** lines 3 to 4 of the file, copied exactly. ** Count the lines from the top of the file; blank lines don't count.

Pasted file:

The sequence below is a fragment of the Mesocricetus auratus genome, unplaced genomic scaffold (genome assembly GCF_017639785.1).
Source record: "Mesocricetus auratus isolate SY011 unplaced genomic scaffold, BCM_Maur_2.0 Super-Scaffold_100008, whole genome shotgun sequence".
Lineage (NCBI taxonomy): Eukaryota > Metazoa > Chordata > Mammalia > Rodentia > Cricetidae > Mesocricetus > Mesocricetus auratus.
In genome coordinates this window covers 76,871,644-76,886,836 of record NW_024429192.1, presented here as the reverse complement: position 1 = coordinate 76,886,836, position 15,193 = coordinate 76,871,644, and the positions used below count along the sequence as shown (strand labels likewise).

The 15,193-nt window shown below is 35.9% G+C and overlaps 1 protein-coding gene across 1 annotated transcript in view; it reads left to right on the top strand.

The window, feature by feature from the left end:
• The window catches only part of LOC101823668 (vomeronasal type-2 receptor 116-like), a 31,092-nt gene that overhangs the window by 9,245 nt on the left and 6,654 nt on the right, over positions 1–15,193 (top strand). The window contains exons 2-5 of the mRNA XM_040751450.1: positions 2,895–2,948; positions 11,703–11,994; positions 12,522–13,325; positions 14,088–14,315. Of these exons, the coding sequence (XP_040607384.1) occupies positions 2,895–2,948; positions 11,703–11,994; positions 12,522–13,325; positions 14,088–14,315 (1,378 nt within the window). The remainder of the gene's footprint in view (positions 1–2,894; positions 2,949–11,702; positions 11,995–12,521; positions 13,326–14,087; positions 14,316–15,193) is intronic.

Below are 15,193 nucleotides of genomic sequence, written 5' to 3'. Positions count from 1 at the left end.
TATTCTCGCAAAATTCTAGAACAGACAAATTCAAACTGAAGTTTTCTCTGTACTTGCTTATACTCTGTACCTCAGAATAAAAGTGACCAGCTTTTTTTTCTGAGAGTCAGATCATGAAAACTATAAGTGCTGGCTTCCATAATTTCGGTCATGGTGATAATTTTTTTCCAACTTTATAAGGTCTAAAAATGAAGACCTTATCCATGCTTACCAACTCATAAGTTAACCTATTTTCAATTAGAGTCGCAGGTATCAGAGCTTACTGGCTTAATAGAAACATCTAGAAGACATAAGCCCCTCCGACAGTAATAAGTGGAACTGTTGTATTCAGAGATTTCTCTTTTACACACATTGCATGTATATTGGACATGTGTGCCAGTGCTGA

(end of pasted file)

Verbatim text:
Lineage (NCBI taxonomy): Eukaryota > Metazoa > Chordata > Mammalia > Rodentia > Cricetidae > Mesocricetus > Mesocricetus auratus.
In genome coordinates this window covers 76,871,644-76,886,836 of record NW_024429192.1, presented here as the reverse complement: position 1 = coordinate 76,886,836, position 15,193 = coordinate 76,871,644, and the positions used below count along the sequence as shown (strand labels likewise).